The Alaska House on Saturday approved a bill that would tax oil companies based on how much they invest in future oil and gas development.
Sound off on the important issues at
The measure would tax the profits of oil companies' Alaska operations. The plan is estimated to bring the state an average $2.7 billion in revenue each year for the next 10 years at today's oil prices, according to an analysis by legislative consultants Econ One Research Inc.
In return, the state's largest oil producers would receive nearly $4 billion in tax breaks to develop the North Slope's vast, untapped natural gas fields.
Exxon Mobil Corp., BP PLC and ConocoPhillips are negotiating with the state to build a pipeline to Canada to ship the 35 trillion cubic feet of known natural gas reserves on the North Slope.
The bill passed 30-10. A final vote is scheduled for Sunday. If it passes then, it will go to the Senate. A compromise must pass both chambers before Thursday's close of the special session, or the bill will die.
This is the third time this year the Legislature has attempted to rewrite the state's production tax laws. Each time, the debate has gotten sharper. Saturday was no exception, but Republican majority representatives were resolved that this version had the best chance to pass.
Whereas earlier votes had varied with little regard to party alliances, Republican legislators this time voted as a bloc for the bill.
The exception was Rep. Vic Kohring, R-Wasilla, a staunch oil industry supporter who has consistently voted against raising production taxes.
"I'm disappointed more Republicans didn't vote against it," Kohring said.
Despite the appearance of unity, several Republicans said they had to swallow hard to vote for it.
"I just want to go get our money," said Rep. Jay Ramras, R-Fairbanks.
That appeared to be the sentiment of many who voted for the bill Saturday. One of the bill's authors, Rep. Mike Hawker, R-Anchorage, estimated Alaska was missing out on $7.3 million per day by not passing the tax.
"This argument has cost the state $2 million," he said of Saturday's lengthy debate.
Ramras said he still has reservations about the effects of the bill, and those reservations were reinforced when he saw oil company lobbyists twice go to consult with Gov. Frank Murkowski's administration officials during the floor debate.
"It was putrid. I know what that looks like. I know what I saw," Ramras told his fellow legislators.
Murkowski supports a net-profits tax, and has threatened to veto any other structure that passes.
Under the latest version of the bill, a tax rate would be set for each company between 20 percent and 25 percent of that company's profits in the state. The actual percentage would be based on the level of capital investment each company makes in the state - the more a company invests, the lower its tax rate.
At about $55 per barrel, the tax rate would begin to rise so the state shares more of the oil wealth at high prices.
Setting a tax rate was a main cause of the Legislature's previous failures. This new "produce or pay" is meant to addresses that.
"The high tax people can have some comfort and the low tax people can have some comfort. That was the goal," said Rep. Ralph Samuels, R-Anchorage, the other author of the plan.
Minority Democrats argued that a tax based on profits would cede too much to the oil companies, who would be able to manipulate costs to lower their taxes. The resulting tax revenue will be much less than what is projected, even marginalizing production tax revenue to the state, said Rep. Eric Croft, D-Anchorage.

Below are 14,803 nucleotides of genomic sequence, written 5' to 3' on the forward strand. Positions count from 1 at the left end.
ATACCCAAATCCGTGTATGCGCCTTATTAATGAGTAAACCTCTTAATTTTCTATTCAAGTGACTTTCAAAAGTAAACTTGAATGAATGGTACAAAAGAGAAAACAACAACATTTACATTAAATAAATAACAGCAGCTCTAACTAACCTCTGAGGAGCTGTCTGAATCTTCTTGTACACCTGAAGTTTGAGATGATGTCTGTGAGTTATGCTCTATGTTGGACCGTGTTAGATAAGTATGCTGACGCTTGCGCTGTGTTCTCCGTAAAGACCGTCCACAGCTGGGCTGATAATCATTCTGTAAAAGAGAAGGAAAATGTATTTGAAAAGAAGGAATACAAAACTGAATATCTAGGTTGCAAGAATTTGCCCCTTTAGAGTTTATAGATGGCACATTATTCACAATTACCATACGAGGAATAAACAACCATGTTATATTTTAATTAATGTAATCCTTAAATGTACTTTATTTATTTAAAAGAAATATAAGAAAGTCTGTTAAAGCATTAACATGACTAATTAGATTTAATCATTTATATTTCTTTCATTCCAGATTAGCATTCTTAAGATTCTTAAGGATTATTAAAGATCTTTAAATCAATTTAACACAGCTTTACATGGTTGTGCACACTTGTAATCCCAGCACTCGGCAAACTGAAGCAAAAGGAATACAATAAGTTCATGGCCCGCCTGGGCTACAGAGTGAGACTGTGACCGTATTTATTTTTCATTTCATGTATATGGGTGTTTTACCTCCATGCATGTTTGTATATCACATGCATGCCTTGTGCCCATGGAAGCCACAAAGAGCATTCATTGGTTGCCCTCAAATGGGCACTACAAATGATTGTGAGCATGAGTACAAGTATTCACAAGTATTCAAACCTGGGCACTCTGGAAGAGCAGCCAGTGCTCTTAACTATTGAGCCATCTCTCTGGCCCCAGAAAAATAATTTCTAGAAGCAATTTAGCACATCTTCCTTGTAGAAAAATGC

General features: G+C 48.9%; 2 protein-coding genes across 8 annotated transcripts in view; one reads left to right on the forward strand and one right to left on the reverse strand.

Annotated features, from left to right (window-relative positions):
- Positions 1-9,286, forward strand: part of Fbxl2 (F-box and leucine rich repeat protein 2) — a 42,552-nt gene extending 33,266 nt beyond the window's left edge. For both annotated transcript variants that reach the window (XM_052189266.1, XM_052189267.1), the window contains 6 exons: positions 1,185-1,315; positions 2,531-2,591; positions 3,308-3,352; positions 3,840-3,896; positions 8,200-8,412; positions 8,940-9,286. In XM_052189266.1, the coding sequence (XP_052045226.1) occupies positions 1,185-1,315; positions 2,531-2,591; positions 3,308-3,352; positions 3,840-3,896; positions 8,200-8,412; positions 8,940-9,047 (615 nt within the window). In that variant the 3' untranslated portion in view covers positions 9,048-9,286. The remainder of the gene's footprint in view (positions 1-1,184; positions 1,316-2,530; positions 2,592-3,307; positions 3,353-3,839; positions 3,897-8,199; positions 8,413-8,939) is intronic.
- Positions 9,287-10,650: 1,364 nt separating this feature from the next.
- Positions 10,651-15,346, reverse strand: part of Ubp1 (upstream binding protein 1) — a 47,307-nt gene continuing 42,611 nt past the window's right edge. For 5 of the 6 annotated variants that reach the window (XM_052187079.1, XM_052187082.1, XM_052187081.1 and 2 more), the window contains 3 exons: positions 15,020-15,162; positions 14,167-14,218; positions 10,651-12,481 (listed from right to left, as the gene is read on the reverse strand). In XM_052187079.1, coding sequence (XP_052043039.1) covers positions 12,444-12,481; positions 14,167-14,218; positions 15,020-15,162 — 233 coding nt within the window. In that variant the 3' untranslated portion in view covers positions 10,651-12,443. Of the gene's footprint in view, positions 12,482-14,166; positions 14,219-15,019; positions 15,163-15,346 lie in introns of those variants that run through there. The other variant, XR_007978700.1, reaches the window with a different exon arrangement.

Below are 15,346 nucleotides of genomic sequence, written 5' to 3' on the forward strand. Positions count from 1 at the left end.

"Don't you think they're going to adjust their conduct to that?" Croft said of the oil companies.
A tax based on the gross production value of oil would be simpler and easier to verify, several Democrats said. They tried unsuccessfully to change the bill to a gross production tax during the floor debate.
Hawker said the fear of cost manipulation was overstated and the North Slope has "one of the strongest internal auditing environments in existence."
Democrats also tried to block passage of provisions that would partially subsidize development of Alaska's gas fields. The Point Thomson field, in particular, is a source of bitter dispute.
The state has been trying for years to prompt development of the gas field with its 8 trillion cubic feet of reserves.
Last year, the state Division of Oil and Gas threatened to revoke the Point Thomson leases if Exxon Mobil did not come up with a plan to develop the fields. But after a major shakeup in the state Department of Natural Resources, that threat was put on hold while the governor's gas contract and this production tax proposal were being worked out.
Rep. Les Gara, D-Anchorage, said the bill would reward Exxon Mobil for not following the state's order.
"Don't give them tax breaks to do something they are supposed to do," Gara said.
The amendment to take Point Thomson out of the bill failed along party lines, as did the proposed change to a gross production tax. The exception was Rep. Richard Foster of Nome, a Democrat who is a member of the majority caucus and generally votes with Republicans.
A third amendment would have required the three largest oil companies to provide better access to their North Slope facilities to independent explorers. The large companies own the facilities, which has resulted in a high barrier of entry for independent companies, said Rep. Beth Kerttula, D-Juneau.
Samuels said the amendment merits attention, but he voted against it because he said it first needs to be vetted in committee.
Amendments were also rejected that would have made it illegal for oil companies to claim lobbying and advertising costs as tax deductions and would have set a floor on the credits companies can claim.